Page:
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All the Science That’s Fit to Blog - A Dissertation Talk

A presentation of findings from #MySciBlog interviews and 2014 survey of science blogging practices, conducted by Paige B. Jarreau, for the fulfillment of her dissertation research. Please credit all data and graphics to Paige B. Jarreau, Louisiana State University.

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All the Science That’s Fit to Blog - A Dissertation Talk

  1. 1. All the Science That’s Fit to Blog PAIGE BROWN JARREAU DISSERTATION RESEARCH #MySciBlog
  2. 2. All the Science That’s Fit to Blog • Routines, norms, values and content decisions of science bloggers Qualitative, in-depth Interviews Summer 2014 Survey of 600 science bloggers, Fall 2014
  3. 3. In-Depth Interviews HOUR-LONG, QUALITATIVE INTERVIEWS WITH 51 SCIENCE BLOGGERS DIGITAL INTERVIEWS 31 WOMEN / 20 MEN 19 INDEPENDENT BLOGGERS 21 NEWS MEDIA NETWORK BLOGGERS 7 NON-NEWS-MEDIA NETWORK BLOGGERS 22 PAID TO BLOG 19 CAREER COMMUNICATORS 29 IN SCIENCE RESEARCH / ACADEMIA 12 CURRENTLY STUDENTS 7 GROUP BLOGGERS 3 PSEUDONYMOUS BLOGGERS US / UK CENTRIC
  4. 4. Jarreau, Paige B (2015): #MySciBlog Interviewee Motivations to Blog about Science. figshare. http://dx.doi.org/10.6084/m9.figshare.1345026
  5. 5. Blogging Practices: Major Themes (based on qualitative analysis) • Blogging for Myself… • Blogworthiness determined by personal interests (“things I find interesting/cool”) and passions, enjoyment and self-expression (a creative outlet). • Using oneself as a proxy for readers: ‘if I’m interested in this, others will be too.’ • Writing freedom a key characteristic of blogging • … to Popularize Science • A translational/explainer role • Considering reader interests (science of everyday things; relatable) • Reaching a broader audience • Wow factor • A strong motivation to popularize and explain science to non- expert audiences characterizes much of science blogging today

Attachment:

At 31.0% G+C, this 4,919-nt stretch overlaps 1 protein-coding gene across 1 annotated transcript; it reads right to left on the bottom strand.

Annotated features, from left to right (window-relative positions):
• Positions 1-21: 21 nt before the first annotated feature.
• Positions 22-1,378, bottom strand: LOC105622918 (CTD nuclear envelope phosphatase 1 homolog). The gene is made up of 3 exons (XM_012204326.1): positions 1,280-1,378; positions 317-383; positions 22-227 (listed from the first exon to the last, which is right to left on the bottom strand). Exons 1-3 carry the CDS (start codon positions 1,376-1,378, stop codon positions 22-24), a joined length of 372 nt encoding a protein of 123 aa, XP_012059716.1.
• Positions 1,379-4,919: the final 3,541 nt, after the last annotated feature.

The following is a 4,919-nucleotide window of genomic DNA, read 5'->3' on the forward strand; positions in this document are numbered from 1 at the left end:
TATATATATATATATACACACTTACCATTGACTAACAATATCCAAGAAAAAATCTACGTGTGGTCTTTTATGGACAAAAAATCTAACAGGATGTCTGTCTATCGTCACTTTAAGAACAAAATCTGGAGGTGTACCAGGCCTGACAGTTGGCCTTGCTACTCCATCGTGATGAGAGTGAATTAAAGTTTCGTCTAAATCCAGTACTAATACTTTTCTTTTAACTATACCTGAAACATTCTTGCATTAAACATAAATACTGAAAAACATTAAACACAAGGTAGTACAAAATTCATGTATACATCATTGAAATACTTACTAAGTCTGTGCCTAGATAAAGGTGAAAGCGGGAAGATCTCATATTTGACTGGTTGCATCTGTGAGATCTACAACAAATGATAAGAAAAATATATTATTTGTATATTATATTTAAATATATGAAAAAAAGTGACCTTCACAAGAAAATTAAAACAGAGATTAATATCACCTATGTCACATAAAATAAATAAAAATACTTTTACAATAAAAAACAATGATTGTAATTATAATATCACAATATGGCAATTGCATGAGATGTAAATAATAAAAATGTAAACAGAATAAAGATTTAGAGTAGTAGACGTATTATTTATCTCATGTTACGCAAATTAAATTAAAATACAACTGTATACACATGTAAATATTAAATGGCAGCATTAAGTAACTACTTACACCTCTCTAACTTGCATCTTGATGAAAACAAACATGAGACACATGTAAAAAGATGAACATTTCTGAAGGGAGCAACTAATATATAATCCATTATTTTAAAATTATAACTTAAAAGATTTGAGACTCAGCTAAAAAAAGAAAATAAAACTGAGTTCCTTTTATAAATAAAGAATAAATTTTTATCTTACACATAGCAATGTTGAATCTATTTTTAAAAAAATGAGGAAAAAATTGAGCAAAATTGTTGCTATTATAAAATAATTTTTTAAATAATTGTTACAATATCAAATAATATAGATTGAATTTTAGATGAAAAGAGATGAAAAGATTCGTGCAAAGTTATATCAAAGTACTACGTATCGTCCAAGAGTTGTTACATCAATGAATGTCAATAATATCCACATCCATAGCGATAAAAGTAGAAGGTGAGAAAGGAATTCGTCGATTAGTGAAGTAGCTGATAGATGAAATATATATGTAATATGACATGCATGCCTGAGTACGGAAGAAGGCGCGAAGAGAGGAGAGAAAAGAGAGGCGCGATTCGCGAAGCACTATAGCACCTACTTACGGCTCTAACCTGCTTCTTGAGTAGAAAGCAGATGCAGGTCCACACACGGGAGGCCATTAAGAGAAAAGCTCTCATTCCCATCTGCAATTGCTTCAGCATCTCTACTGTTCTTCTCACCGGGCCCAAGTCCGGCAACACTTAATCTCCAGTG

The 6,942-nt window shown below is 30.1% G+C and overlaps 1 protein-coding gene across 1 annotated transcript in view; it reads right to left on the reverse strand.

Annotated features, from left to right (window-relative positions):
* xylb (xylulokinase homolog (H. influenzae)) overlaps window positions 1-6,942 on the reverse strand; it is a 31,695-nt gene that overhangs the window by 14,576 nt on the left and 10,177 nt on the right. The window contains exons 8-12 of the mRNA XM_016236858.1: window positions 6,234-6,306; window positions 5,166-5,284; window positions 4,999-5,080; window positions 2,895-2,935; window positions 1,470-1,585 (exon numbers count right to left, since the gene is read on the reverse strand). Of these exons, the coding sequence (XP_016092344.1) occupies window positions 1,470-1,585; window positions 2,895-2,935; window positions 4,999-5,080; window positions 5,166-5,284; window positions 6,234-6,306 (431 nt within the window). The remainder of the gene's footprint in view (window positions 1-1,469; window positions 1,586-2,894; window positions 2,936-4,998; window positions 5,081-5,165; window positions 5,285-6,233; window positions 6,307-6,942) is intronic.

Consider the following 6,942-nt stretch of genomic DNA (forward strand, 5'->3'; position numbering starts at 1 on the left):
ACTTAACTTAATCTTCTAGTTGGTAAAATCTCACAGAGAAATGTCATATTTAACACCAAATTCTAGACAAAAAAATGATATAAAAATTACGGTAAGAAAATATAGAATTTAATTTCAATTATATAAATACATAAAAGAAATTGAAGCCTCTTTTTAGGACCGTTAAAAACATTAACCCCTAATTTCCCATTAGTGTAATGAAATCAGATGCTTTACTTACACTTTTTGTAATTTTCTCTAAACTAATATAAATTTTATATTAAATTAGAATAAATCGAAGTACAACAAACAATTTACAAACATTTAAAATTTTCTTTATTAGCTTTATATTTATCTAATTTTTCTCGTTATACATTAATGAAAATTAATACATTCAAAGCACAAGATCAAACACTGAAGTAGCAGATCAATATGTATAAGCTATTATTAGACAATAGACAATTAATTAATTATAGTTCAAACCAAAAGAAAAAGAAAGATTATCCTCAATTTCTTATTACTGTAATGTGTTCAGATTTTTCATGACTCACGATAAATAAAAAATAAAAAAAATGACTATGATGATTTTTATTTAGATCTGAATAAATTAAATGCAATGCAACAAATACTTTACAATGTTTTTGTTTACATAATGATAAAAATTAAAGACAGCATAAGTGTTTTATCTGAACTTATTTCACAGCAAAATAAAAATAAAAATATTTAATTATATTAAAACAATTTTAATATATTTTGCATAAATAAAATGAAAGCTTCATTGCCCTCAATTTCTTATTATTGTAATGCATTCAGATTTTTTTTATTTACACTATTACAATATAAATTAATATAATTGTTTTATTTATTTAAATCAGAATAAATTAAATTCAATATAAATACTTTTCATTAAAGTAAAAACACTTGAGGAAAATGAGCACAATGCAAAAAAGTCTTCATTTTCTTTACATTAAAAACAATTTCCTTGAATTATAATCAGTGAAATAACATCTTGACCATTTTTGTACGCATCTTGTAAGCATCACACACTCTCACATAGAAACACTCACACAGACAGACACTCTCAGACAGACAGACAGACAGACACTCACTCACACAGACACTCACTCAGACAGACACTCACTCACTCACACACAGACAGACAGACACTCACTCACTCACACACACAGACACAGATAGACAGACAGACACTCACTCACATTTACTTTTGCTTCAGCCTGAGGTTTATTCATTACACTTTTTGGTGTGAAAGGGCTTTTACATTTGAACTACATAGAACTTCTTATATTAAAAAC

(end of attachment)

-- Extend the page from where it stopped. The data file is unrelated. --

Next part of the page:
6. 6. Blogging Practices: Major Themes • Journalistic Routines • Blogworthiness determined by traditional news factors, including what is topical and timely, novel, unexpected, important/relevant to the reader or society, etc. • Science bloggers may be socialized into journalistic practices • Outreach, Education and Engagement • A majority of science bloggers mentioned outreach or educational approaches to selecting/producing blog content • Communicating the process and realities of science • A strong motivation to popularize and explain science to non- expert audiences characterizes much of science blogging today
  7. 7. Blogging Practices: Major Themes • As an Expert • Staying within one’s area of expertise, translating research or countering misinformation based on one’s own expertise Comic from xkcd.com
  8. 8. Blogging Practices: Major Themes • The ECOSYSTEM Approach • Science bloggers are paying attention to content that their fellow bloggers and science writers are producing Phil's 1stPix, Flickr.com
  9. 9. Ecosystem Approach Value-Added Blogging Finding a Niche; Something Different Avoiding stories/topics covered (well) by others Keeping track of blogs in one’s topic area Having a unique angle or something to contribute Sticking to core topics Focusing on exclusive, unique content Blogging to fill a topic/niche gap Not a slave to the news cycle I can elaborate on this, do something special with this Blogs as a place for opinions, interpretation, personal commentary Having a creative spin on a story, a personal insight, etc.
  10. 10. #MySciBlog Interviewee #3, Female, Scientist, Network Blogger: I think of it most of the time as kind of part of the bigger blog ecosystem. […] If there's a paper that's out that is something about parasite mind control [laughs], even though that's probably something I could write about, it's my field, but, you know, I know that's probably something, again, Carl Zimmer or Ed Yong or somebody is going to take up and do a fabulous post on it. So you know, that's probably a topic that I wouldn't really cover as much. I know a lot about kind of who covers what beats, I guess? And what has kind of evolved over the many years of this blogging ecosystem [laughs]. That doesn't necessarily mean I wouldn't cover something, but you know, it does influence my choices a little bit, because if I think someone else is going to do it, and especially if they're going to do it better than me, […] I just don't think I'll have anything to add on that particular point, and so I might choose something else to write about.
  11. 11. Blogging Practices: Major Themes • Logistics and Editorial Process • Time and resource constraints • Editorial oversight at blog networks / news organizations • Opinion and Interpretation • The blog as a modern day op-ed column • What’s Missing from the Media • The Writer’s Home • Using one’s blog as a complement to other forms of writing, freelance work, etc. • Community Acceptance and Online Vulnerability • Concerns about sharing personal experiences and blogging on controversial issues, especially among female science bloggers
  12. 12. What factors determine science blog content? Adaptation of Shoemaker and Reese’s hierarchy of influence model, graphic © Paige B. Jarreau